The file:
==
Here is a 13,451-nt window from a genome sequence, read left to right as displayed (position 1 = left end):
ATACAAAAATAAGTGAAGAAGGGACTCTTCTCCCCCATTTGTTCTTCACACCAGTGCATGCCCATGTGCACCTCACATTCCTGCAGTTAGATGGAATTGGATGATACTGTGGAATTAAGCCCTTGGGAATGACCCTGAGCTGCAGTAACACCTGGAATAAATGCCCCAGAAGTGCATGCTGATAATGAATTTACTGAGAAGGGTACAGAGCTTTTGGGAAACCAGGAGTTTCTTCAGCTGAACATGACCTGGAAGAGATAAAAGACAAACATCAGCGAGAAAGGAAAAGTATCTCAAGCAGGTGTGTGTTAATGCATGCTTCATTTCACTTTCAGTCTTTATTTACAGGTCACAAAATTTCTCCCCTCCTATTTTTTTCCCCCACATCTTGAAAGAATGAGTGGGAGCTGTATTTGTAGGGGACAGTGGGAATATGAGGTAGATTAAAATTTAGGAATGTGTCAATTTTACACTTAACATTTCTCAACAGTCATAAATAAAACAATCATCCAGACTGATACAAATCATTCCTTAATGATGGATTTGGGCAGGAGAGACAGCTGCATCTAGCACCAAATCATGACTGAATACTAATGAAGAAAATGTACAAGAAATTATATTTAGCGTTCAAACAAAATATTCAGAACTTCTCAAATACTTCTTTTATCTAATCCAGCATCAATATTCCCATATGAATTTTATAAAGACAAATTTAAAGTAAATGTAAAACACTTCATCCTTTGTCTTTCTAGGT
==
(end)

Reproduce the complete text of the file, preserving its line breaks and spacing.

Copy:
Here is a 13,451-nt window from a genome sequence, read left to right as displayed (position 1 = left end):
ATACAAAAATAAGTGAAGAAGGGACTCTTCTCCCCCATTTGTTCTTCACACCAGTGCATGCCCATGTGCACCTCACATTCCTGCAGTTAGATGGAATTGGATGATACTGTGGAATTAAGCCCTTGGGAATGACCCTGAGCTGCAGTAACACCTGGAATAAATGCCCCAGAAGTGCATGCTGATAATGAATTTACTGAGAAGGGTACAGAGCTTTTGGGAAACCAGGAGTTTCTTCAGCTGAACATGACCTGGAAGAGATAAAAGACAAACATCAGCGAGAAAGGAAAAGTATCTCAAGCAGGTGTGTGTTAATGCATGCTTCATTTCACTTTCAGTCTTTATTTACAGGTCACAAAATTTCTCCCCTCCTATTTTTTTCCCCCACATCTTGAAAGAATGAGTGGGAGCTGTATTTGTAGGGGACAGTGGGAATATGAGGTAGATTAAAATTTAGGAATGTGTCAATTTTACACTTAACATTTCTCAACAGTCATAAATAAAACAATCATCCAGACTGATACAAATCATTCCTTAATGATGGATTTGGGCAGGAGAGACAGCTGCATCTAGCACCAAATCATGACTGAATACTAATGAAGAAAATGTACAAGAAATTATATTTAGCGTTCAAACAAAATATTCAGAACTTCTCAAATACTTCTTTTATCTAATCCAGCATCAATATTCCCATATGAATTTTATAAAGACAAATTTAAAGTAAATGTAAAACACTTCATCCTTTGTCTTTCTAGGT